Seeds to Happiness Blog #21 – Breaking the chains of co-dependency

“Daring to set boundaries is about having the courage to love ourselves even when we risk disappointing others.” – Brené Brown

Are you facebook happy or are you genuinely HAPPY with your life? Do you know the difference? Take a look at your relationships with your husband/wife, boyfriend/girlfriend, children, family and friends… Do you find yourself dedicating yourself fully to their happiness, yet complaining that you never have time for yourself; and somehow it is their fault? Majority of families in the generations prior millennials lived in co-dependent relationships. The only difference is that before our time divorce was shamed, so people would tolerate dysfunctional unions. Now they just move to the next union without fixing the dysfunction.  

Co-dependent people take too much responsibility, and it is NOT healthy. But how can being giving be a bad thing you might think? It is actually a major disservice to those you have a relationship with. It is such a co-dependent pattern to go along with whatever the other one wants.

Here are some hidden issues behind co-dependent behavior:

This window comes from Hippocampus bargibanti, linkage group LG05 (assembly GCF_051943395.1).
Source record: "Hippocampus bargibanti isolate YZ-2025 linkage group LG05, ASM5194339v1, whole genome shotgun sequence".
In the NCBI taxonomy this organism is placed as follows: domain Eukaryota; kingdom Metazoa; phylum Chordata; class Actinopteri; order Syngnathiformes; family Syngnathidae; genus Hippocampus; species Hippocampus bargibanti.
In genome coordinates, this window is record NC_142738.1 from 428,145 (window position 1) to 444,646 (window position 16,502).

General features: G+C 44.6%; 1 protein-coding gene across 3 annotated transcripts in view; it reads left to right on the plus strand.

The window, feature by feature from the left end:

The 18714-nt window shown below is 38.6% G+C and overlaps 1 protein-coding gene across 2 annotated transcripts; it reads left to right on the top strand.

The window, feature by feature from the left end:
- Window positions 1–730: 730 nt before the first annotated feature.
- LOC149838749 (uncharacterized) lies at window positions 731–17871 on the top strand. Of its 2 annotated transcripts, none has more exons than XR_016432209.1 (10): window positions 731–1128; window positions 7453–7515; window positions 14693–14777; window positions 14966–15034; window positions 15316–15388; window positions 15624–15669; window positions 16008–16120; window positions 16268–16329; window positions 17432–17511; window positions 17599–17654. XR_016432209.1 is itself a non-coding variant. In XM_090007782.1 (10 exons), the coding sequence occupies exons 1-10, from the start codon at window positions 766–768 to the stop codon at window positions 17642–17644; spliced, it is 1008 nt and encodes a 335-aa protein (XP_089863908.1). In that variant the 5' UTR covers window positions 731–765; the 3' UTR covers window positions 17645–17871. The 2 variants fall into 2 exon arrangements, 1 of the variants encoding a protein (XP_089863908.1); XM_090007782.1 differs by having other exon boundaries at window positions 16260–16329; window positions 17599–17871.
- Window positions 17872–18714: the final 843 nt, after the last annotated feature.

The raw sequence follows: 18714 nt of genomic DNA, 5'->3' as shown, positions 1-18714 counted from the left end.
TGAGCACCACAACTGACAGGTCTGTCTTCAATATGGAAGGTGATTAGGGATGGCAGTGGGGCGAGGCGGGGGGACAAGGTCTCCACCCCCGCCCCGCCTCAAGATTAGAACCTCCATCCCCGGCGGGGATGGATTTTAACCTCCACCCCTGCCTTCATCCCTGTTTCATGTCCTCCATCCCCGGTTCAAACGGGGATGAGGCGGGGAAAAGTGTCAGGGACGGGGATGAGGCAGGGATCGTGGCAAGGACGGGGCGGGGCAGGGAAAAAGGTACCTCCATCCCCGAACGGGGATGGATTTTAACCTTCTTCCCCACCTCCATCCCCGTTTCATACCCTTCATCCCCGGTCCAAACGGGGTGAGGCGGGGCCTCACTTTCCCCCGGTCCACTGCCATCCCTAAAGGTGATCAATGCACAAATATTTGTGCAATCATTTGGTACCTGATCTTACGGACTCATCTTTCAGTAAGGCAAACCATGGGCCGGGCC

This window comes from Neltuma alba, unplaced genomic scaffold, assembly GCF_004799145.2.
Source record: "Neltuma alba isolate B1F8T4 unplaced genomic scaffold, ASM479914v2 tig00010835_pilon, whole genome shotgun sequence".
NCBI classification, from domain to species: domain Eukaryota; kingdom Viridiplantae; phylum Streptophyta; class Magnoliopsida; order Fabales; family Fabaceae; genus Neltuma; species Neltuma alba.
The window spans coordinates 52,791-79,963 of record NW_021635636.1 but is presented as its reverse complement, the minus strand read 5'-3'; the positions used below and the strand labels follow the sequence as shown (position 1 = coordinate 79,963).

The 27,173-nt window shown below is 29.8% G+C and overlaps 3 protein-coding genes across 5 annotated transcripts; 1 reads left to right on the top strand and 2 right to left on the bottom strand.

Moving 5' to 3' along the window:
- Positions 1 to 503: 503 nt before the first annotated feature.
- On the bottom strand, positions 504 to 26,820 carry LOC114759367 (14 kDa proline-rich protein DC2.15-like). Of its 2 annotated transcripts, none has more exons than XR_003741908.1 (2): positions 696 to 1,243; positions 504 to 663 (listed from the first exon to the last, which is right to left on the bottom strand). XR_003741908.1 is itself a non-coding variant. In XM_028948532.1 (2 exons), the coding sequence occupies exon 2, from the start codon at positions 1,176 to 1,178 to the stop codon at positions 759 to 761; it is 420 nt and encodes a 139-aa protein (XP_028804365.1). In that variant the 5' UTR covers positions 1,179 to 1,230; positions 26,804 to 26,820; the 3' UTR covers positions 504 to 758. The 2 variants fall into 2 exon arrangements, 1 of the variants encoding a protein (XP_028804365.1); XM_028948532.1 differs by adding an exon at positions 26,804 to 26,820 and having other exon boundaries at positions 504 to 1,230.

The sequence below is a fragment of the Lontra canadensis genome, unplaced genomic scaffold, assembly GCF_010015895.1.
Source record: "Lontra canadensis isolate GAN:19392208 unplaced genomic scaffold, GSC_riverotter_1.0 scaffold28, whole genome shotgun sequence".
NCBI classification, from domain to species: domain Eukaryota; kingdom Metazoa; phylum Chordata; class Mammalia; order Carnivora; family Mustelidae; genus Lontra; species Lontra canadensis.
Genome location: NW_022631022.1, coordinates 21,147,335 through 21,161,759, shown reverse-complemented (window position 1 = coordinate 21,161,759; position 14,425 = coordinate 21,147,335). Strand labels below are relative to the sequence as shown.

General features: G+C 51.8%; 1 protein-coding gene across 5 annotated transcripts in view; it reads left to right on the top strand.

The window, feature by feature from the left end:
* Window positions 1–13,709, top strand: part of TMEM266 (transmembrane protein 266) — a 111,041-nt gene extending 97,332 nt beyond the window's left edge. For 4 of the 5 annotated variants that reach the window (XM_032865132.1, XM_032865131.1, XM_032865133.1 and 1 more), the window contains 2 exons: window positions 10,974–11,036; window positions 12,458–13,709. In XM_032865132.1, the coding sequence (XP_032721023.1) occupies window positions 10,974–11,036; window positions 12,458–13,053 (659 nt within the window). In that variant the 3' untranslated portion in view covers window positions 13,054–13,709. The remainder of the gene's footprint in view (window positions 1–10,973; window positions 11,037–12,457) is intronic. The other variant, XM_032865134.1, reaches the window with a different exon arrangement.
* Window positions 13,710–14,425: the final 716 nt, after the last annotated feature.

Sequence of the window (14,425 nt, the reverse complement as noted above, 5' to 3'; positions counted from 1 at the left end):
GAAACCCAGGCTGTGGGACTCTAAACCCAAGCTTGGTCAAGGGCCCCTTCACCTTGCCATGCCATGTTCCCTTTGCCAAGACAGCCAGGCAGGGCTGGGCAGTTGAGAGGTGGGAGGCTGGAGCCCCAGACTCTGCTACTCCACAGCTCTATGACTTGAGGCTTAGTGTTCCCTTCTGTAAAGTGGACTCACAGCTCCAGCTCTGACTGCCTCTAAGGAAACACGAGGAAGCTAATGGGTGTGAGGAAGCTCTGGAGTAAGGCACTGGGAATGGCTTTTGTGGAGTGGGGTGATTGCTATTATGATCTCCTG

1. People pleasing / low self-esteem / need for validation

2. Fear of being rejected / alone

3. Inability to communicate your needs and set healthy boundaries

As you know, first step to recovery is admitting you have a problem. If you resonated to the above statements, here is your wake up call – YOU HAVE A PROBLEM! Second step is to figure out what YOU want in any given situation. It seems quite simple, but most people have a hard time figuring it out. “Whatever you want,” was my response pattern to almost every question. This is a very dangerous habit, because all of us have wants, and we need to learn how to access them and most importantly COMMUNICATE them.

Of course we have a hard time knowing what we want. Generally we grow up conditioned by our parents, who get to decide what we eat, how much of it, what we wear, and most of us haven’t been given much choice in anything. Then you grow up get married and start catering to the needs of your family. After my divorce, I personally had a hard time answering the question: “what do you want for breakfast?” I had no idea how I liked my eggs, as I always prepared breakfast for others, and sort of ended up eating what’s available. In 10 years of committed relationship I never made a meal for myself. It took me almost 2 years after separation to start getting to know myself. That was an extensive time of self-care, traveling, trying out new things, reconnecting with the old me, old friends, revisiting places of childhood, spending time alone, meditating and reading self-help books.

The KEY out of codependency is creating a life you love and not giving up on yourself for anyone. Coexist don’t co-depend!


Yours in setting healthy boundaries,

Ava Mucikyan

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